Total or Partial Knee Arthroplasty Trial - TOPKAT: study protocol for a randomised controlled trial
1 Nuffield Department of Orthopaedics, Rheumatology and Musculoskeletal Sciences, Botnar Research Centre, University of Oxford, Headington, Oxford OX3 7LD, UK
2 Department of Public Health, University of Oxford, Rosemary Rue Building, Old Road Campus, Headington, Oxford OX3 7LF, UK
3 Health Services Research Unit, University of Aberdeen, 3rd Floor, Health Sciences Building, Foresterhill, Aberdeen, AB25 2ZD, UK
4 Norwich Medical School, University of East Anglia, Norwich Research Park, Norwich NR4 7TJ, UK
Trials 2013, 14:292 doi:10.1186/1745-6215-14-292Published: 12 September 2013
In the majority of patients with osteoarthritis of the knee the disease originates in the medial compartment. There are two fundamentally different approaches to knee replacement for patients with unicompartmental disease: some surgeons feel that it is always best to replace both the knee compartments with a total knee replacement (TKR); whereas others feel it is best to replace just the damaged component of the knee using a partial or unicompartment replacement (UKR). Both interventions are established and well-documented procedures. Little evidence exists to prove the clinical and cost-effectiveness of either management option. This provides an explanation for the high variation in treatment of choice by individual surgeons for the same knee pathology.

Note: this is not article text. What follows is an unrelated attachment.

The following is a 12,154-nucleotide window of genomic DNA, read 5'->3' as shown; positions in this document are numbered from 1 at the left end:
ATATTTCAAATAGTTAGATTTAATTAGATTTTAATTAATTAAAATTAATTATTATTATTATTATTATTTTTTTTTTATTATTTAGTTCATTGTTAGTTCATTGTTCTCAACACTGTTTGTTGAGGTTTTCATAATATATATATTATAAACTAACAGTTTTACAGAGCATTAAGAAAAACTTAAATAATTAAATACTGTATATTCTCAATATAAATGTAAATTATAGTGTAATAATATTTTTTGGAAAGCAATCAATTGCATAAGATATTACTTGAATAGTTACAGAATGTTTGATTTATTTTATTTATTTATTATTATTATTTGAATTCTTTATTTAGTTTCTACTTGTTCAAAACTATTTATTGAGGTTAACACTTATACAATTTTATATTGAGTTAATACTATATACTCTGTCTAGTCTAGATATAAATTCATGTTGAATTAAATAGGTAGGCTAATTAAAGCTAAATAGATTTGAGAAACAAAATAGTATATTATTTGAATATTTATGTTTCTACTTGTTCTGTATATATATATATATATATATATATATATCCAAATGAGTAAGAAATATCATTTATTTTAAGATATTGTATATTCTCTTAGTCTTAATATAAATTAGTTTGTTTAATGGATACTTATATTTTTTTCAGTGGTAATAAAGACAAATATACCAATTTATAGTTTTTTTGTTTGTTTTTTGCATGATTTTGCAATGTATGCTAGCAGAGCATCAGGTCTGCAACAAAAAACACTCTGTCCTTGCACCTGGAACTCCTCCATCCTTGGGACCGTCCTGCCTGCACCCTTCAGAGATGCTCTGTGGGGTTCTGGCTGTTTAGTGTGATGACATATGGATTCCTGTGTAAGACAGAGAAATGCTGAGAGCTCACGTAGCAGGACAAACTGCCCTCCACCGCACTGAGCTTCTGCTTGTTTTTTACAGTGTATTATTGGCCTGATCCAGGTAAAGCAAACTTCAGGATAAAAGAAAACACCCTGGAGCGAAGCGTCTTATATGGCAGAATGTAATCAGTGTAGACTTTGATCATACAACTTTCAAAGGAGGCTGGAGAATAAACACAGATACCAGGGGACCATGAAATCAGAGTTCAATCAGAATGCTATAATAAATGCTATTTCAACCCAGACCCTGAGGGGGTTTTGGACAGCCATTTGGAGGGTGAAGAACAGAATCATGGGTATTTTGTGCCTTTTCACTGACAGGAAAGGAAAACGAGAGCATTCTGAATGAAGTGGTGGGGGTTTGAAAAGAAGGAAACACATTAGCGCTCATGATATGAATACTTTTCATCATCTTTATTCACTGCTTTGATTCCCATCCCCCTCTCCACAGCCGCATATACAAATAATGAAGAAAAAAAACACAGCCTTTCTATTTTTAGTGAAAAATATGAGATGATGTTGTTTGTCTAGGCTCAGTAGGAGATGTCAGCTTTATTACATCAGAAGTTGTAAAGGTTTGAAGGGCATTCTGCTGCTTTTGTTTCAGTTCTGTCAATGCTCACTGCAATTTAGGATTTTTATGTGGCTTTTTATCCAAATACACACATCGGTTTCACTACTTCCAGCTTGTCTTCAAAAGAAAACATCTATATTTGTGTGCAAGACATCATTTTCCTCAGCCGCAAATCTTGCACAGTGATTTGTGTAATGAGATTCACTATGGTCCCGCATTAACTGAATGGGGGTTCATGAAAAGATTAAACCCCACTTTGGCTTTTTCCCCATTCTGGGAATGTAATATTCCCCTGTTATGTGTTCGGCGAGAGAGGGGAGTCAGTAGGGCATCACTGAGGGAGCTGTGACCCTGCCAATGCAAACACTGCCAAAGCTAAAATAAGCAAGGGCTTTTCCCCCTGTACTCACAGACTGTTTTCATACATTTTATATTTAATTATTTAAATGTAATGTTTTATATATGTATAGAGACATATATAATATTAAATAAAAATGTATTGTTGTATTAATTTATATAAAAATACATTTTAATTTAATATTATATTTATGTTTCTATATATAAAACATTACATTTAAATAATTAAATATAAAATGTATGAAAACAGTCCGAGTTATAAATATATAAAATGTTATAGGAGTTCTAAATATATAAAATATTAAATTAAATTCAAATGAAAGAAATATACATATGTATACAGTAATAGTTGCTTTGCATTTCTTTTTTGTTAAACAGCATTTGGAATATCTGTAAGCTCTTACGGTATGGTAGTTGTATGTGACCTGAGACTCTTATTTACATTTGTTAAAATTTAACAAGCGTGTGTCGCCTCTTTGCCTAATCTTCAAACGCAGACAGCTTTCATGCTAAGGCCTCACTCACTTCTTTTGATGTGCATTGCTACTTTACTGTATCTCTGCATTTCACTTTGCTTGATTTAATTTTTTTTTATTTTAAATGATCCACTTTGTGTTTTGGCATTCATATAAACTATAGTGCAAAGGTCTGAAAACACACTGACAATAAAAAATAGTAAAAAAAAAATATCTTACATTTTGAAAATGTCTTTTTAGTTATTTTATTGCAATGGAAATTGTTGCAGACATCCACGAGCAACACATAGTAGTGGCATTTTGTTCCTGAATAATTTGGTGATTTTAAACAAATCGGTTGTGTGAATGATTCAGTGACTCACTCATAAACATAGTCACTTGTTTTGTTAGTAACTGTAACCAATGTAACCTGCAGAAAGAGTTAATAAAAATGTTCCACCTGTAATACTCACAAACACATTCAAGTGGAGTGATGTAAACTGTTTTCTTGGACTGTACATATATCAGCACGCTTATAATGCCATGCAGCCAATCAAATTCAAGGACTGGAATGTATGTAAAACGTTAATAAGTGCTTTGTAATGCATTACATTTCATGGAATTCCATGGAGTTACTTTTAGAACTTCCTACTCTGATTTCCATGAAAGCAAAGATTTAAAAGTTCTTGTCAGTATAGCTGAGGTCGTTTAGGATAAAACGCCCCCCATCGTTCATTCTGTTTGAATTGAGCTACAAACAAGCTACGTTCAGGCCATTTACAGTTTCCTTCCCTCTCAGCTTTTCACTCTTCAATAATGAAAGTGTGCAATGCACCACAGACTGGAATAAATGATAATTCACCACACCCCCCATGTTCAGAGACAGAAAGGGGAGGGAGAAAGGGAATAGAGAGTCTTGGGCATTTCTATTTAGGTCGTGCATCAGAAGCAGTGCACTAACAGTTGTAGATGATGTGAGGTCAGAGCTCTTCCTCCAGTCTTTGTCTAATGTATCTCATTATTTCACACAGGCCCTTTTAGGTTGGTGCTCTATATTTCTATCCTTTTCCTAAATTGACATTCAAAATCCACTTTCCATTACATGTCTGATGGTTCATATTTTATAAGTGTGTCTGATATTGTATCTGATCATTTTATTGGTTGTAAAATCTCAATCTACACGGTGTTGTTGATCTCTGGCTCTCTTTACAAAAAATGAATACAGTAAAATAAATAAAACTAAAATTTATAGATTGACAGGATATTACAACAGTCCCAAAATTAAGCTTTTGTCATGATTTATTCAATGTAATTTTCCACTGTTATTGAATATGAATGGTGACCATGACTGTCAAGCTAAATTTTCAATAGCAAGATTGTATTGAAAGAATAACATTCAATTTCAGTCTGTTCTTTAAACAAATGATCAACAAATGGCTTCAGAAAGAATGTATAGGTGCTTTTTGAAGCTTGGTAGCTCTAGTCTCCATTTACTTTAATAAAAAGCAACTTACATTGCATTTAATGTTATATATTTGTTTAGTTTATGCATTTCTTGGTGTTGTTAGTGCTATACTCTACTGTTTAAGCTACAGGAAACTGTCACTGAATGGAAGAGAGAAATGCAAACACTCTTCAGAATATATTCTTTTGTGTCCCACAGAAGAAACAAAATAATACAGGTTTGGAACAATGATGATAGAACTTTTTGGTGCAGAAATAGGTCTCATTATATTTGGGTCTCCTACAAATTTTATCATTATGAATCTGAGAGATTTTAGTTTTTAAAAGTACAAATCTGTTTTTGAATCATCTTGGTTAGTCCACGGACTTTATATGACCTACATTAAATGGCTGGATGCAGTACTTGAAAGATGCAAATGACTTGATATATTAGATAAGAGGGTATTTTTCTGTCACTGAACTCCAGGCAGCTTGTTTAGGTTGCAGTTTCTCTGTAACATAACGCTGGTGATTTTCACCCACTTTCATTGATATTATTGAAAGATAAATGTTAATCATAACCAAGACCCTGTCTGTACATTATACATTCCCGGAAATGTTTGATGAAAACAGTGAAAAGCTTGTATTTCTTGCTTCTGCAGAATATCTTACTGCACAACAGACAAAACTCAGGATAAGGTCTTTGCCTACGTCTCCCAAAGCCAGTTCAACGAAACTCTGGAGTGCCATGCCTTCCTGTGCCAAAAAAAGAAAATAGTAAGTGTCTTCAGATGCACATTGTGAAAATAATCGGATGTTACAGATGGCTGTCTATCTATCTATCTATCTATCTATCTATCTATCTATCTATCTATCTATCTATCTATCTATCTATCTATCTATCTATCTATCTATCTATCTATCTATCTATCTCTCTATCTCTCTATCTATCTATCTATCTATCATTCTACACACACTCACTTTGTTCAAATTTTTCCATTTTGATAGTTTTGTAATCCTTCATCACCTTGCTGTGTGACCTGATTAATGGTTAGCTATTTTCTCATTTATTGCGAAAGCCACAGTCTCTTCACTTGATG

The aim of the TOPKAT study will be to assess the clinical and cost effectiveness of TKRs compared to UKRs in patients with medial compartment osteoarthritis.
The design of the study is a single layer multicentre superiority type randomised controlled trial of unilateral knee replacement patients. Blinding will not be possible as the surgical scars for each procedure differ.
We aim to recruit 500 patients from approximately 28 secondary care orthopaedic units from across the UK including district general and teaching hospitals. Participants will be randomised to either UKR or TKR. Randomisation will occur using a web-based randomisation system. The study is pragmatic in terms of implant selection for the knee replacement operation. Participants will be followed up for 5 years. The primary outcome is the Oxford Knee Score, which will be collected via questionnaires at 2 months, 1 year and then annually to 5 years. Secondary outcomes will include cost-effectiveness, patient satisfaction and complications data.